Articles like this one, are examining patient zero to determine how the infection spreads from them to others, and how they got it in the first place. It may be uncomfortable reading, because it appears to be, in some ways, favouring the narcissist, but sometimes you need to face discomfort to find relief, release and recovery. A palliative cure for the sickness caused by having a relationship with a narcissist may feel momentarily relieving, but may also create a scenario whereby you move from one narcissist to another, concluding even more painfully that there must be something wrong with you because you attract narcissists and keep attracting them no matter what you do.
Why does this keep happening to you! It’s unfair!
And you may conclude that everyone except you is a narcissist. Which is a rather narcissistic conclusion… but it does not mean that you are a narcissist, it simply shows that intense pain which wraps you up in a suffocating embrace, is a narcissistic experience – ergo… maybe the reason narcissists are the way that they are is because they are in permanent pain. Hence what the article is saying is that… that person whom you’ve identified as a narcissist, who has made a living hell of your life, and your relationship with them is a constant open suppurating wound which never heals, is being the way that they are because they are trying to heal their own wound, a suffocating wound which has completely absorbed them, and like the Blob, has now absorbed you too.
“The lack of self-acceptance that characterizes narcissists is indeed what makes them such difficult living partners. They are judgmental, letting you know when they don’t like something you do or say. They become particularly enraged when your own actions lead others to cast a negative light onto them. If you’re not dressed “just right,” you make them look bad. They believe that everyone, including you, shares their values and opinions. When you cross them, they feel angry that you’re not showing 100% acceptance of them. It’s because narcissists are so hard on themselves that they can be so infuriating when you’re in a relationship with one.” – Susan Krauss Whitbourne, Ph.D., What a Narcissist Needs is More, not Less, Self Love.
That flaw of mine which I mentioned which causes me to predict how people will react to things that are said, was a crack created by repeated exposure to narcissists. Being able to predict how someone, a narcissist in particular, will react to what you say becomes a matter of pain-avoidance. Pain in the ass and everywhere else avoidance. You learn to censor, edit, and control your spontaneous self-expression for the benefit of the narcissist which benefits you too (even though the benefit to you is split-second short term and still painful).
Avoiding certain types of pain, applying a balm… is only a temporary cure which doesn’t really work unless you’re willing to live in denial of how much you are hurting, of your own personal needs, for the sake of catering to the narcissist… which becomes one of your personal needs when you’re involved with a narcissist. That balm is salt in the wound…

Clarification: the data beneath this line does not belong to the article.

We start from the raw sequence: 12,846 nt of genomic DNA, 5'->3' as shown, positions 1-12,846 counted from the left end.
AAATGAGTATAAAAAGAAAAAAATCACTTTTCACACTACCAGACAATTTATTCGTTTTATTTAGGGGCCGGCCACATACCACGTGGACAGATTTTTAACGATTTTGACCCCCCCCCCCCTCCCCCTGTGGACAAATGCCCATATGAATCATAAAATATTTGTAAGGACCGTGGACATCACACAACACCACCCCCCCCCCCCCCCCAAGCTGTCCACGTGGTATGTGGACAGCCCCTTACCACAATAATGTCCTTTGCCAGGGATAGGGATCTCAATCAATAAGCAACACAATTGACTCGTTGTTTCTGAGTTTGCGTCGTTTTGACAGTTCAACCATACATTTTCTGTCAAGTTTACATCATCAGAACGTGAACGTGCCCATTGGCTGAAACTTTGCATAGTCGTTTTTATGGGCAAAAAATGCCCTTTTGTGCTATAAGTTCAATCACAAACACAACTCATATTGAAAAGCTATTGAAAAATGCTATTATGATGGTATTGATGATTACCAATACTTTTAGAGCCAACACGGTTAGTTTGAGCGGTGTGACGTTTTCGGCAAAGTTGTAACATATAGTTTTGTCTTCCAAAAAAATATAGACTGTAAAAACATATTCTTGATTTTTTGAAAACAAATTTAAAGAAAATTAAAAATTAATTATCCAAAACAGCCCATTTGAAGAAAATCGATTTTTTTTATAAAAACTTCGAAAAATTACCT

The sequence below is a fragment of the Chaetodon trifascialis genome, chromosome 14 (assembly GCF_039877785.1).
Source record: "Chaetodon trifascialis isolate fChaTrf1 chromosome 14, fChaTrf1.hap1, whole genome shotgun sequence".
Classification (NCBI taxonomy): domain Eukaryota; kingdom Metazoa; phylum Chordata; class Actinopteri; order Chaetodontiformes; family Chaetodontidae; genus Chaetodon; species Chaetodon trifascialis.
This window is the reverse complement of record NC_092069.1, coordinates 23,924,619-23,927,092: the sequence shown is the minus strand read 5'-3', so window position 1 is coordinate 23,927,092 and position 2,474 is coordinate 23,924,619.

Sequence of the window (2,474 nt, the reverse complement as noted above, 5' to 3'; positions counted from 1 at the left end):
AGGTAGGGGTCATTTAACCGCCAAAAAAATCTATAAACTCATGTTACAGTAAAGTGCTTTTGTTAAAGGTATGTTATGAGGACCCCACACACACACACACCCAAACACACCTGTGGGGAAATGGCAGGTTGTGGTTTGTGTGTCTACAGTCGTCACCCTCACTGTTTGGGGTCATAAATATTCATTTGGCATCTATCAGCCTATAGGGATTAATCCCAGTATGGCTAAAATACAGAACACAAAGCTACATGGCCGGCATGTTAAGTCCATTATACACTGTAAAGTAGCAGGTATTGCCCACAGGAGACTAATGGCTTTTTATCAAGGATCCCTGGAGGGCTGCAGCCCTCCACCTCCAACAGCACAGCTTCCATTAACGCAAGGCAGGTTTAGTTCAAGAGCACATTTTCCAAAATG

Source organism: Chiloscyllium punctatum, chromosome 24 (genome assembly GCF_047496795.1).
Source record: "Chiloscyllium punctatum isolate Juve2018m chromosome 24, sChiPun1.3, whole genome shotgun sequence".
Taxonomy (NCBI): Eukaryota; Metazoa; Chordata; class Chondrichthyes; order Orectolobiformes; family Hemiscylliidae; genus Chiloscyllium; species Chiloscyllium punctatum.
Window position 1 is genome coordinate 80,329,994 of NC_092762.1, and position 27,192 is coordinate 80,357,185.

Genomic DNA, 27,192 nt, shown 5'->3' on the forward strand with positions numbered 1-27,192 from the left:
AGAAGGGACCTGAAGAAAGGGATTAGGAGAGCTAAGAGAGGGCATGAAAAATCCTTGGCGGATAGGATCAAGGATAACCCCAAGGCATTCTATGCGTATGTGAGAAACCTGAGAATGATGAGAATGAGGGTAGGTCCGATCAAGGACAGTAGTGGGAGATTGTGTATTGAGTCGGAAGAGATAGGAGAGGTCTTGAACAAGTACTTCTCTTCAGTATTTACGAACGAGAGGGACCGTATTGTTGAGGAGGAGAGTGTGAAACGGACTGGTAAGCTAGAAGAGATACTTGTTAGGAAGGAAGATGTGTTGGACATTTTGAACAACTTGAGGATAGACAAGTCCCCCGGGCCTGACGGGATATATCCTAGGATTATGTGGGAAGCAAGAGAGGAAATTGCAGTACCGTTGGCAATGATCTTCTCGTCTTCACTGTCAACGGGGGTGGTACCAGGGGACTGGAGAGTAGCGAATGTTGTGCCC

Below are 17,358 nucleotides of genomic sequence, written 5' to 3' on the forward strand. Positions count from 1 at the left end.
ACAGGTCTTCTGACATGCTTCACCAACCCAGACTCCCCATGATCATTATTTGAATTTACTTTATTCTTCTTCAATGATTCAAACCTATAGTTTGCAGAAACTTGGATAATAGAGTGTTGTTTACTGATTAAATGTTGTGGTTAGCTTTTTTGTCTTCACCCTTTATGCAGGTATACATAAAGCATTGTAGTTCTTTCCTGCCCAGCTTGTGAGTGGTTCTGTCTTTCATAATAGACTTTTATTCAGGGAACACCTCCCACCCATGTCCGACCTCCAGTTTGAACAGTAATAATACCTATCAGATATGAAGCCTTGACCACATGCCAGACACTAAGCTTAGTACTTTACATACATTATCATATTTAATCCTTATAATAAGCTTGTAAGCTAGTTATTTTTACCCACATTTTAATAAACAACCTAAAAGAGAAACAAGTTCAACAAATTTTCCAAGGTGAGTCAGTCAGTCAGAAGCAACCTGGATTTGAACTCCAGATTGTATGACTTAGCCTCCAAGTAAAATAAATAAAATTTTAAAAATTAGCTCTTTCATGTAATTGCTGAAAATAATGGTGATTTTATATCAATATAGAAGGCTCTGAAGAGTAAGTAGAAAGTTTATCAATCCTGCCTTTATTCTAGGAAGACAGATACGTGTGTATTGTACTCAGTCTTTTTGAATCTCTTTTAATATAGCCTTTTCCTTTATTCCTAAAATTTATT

“In order to satisfy the narcissist with whom you’re in a relationship, you’ll need to offer constant praise and admiration. The first sign of conflict becomes a dire threat against which the narcissistic individual seeks protection.” – Susan Krauss Whitbourne, Ph.D., What a Narcissist Needs is More, not Less, Self Love.
Narcissists are idealists and perfectionists, who censor everyone, including themselves, to the point where anything even slightly less than their ideal of perfect is a crime, a sin, a terrifying flaw, an horrific mistake which only genocide can cure, and even then… they always want more, and more, and more, genocide. Of course, since they are not particularly good (but don’t tell them that unless you want to be bored to death by an interminable and repetitious monologue to which they never listen but to which they expect you to listen over and over again with rapturous focus as if it was the words of a god – which often includes your own words regurgitated back to you as though you’d never said them, could never think of such a thing, and they just thought of them and are enlightening you with them but you’ll never understand because they are smarter than you) at dealing with the consequences of their actions, once their genocidal solution to all their problems (which is always due to everyone else except them) leaves them all alone on this planet… but, once all alone, with no one to accept what they refuse to accept, no one left to be a mirror which will reflect themselves, a reflection which they will distort to reflect back to them what they desire to see to appease the hungry demon within, with no one to applaud them even if the applause is canned, be their audience listening to their lectures, putting up with their tantrums, echoing their hopes that they are great… great… great… will they finally accept themselves, responsibility and accountability, or will they slowly die of starvation due to lack of narcissistic supply, still hostile and bitter, blaming everyone one else for what they have done, angry at others for allowing themselves to be killed thus leaving the narcissist all alone. You abandoned them to themselves. Poor them, how could you do this to them, it’s unfair!